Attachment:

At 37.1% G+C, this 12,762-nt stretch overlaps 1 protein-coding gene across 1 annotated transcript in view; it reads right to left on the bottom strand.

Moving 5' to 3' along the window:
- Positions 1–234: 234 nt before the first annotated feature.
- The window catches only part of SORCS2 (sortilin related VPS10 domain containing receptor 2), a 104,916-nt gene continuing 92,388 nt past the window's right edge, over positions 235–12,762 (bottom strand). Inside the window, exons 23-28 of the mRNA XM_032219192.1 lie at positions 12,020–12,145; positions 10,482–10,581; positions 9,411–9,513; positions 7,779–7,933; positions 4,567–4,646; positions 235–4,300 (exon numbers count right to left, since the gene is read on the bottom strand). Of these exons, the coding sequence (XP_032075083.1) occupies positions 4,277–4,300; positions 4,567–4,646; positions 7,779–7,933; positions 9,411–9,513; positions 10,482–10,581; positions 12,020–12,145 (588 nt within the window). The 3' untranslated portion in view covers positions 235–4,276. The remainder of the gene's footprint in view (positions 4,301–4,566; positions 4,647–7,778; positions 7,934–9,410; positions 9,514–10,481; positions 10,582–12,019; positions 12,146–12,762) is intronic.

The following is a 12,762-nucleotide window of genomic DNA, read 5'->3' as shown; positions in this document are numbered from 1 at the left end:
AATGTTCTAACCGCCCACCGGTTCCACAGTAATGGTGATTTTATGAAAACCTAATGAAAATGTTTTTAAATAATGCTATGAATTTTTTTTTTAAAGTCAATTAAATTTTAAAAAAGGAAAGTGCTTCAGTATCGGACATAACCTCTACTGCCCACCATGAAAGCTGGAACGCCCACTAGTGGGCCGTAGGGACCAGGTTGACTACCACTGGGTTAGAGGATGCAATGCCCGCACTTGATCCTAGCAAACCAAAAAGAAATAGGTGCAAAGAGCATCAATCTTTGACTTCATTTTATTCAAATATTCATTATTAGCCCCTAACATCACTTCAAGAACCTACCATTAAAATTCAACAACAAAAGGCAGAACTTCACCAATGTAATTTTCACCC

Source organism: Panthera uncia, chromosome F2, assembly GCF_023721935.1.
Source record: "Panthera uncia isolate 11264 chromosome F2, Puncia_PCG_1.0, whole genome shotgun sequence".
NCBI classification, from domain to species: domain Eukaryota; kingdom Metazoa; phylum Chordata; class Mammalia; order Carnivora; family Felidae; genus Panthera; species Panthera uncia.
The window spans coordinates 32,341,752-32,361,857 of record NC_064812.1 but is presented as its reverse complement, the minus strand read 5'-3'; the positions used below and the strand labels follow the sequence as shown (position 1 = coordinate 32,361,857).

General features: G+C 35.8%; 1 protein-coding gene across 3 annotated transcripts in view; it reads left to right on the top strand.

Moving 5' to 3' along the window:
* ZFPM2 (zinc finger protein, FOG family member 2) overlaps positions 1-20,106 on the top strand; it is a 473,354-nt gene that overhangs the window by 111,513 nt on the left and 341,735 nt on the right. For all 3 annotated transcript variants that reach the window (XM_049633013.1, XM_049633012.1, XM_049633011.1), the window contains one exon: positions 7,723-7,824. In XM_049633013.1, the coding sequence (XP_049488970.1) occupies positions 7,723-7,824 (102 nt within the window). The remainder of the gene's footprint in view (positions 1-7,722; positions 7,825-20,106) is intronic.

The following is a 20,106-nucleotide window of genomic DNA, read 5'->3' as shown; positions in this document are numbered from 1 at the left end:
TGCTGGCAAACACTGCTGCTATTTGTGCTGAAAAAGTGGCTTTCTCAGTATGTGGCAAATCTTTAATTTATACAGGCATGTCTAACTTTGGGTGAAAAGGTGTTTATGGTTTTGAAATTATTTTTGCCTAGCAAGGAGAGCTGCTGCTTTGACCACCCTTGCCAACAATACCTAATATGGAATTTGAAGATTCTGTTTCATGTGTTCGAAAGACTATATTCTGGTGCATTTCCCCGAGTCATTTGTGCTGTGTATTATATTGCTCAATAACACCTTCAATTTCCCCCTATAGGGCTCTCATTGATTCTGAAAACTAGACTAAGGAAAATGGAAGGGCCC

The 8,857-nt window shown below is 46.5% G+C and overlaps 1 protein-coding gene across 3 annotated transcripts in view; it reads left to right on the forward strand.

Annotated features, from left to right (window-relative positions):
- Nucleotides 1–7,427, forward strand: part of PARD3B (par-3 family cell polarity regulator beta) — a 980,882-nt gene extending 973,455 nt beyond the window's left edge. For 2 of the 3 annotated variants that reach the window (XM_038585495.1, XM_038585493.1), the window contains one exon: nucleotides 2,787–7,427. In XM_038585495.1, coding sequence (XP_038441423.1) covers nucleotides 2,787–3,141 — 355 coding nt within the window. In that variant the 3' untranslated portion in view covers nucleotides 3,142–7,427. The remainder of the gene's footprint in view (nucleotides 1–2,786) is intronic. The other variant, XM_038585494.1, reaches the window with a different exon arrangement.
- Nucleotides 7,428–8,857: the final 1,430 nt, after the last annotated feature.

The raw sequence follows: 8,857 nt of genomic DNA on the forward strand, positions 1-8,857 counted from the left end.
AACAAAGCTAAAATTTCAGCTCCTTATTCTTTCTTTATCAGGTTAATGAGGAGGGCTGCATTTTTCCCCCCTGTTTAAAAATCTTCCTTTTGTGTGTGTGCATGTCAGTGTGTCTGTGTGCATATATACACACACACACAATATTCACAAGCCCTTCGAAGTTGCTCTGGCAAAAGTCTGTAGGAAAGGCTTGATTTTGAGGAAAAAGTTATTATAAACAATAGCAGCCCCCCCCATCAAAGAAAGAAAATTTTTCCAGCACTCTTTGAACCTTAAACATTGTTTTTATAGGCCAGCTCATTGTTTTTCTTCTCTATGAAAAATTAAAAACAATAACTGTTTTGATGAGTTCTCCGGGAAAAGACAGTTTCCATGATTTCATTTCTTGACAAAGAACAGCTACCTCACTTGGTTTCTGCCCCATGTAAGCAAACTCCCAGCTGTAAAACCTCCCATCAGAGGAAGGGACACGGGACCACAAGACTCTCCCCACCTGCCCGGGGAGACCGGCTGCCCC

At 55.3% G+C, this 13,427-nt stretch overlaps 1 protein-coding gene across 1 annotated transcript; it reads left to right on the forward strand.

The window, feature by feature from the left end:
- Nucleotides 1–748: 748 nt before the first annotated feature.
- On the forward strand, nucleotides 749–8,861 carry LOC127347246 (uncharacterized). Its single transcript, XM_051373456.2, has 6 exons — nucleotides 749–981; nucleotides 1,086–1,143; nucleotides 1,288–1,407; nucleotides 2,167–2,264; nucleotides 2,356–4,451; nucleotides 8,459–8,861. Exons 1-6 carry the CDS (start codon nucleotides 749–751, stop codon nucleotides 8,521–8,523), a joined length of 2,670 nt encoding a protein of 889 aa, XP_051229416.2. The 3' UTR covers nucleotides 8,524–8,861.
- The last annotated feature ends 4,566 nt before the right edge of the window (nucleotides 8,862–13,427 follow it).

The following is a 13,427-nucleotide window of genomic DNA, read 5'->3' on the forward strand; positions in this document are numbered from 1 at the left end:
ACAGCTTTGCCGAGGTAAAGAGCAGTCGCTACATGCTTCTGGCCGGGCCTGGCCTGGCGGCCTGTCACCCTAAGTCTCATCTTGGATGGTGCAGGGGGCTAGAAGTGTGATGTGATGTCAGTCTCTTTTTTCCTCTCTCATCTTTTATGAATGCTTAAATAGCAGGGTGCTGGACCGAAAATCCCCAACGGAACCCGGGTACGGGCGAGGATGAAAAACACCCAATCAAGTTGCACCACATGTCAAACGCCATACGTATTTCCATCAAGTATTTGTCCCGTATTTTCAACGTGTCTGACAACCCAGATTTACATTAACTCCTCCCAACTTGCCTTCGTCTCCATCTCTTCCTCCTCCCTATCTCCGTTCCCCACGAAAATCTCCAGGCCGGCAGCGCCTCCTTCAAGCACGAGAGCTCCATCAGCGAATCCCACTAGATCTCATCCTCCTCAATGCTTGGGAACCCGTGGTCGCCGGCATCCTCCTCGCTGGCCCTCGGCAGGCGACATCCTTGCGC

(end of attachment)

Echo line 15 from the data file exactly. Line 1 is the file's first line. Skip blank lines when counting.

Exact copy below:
TGCTGGCAAACACTGCTGCTATTTGTGCTGAAAAAGTGGCTTTCTCAGTATGTGGCAAATCTTTAATTTATACAGGCATGTCTAACTTTGGGTGAAAAGGTGTTTATGGTTTTGAAATTATTTTTGCCTAGCAAGGAGAGCTGCTGCTTTGACCACCCTTGCCAACAATACCTAATATGGAATTTGAAGATTCTGTTTCATGTGTTCGAAAGACTATATTCTGGTGCATTTCCCCGAGTCATTTGTGCTGTGTATTATATTGCTCAATAACACCTTCAATTTCCCCCTATAGGGCTCTCATTGATTCTGAAAACTAGACTAAGGAAAATGGAAGGGCCC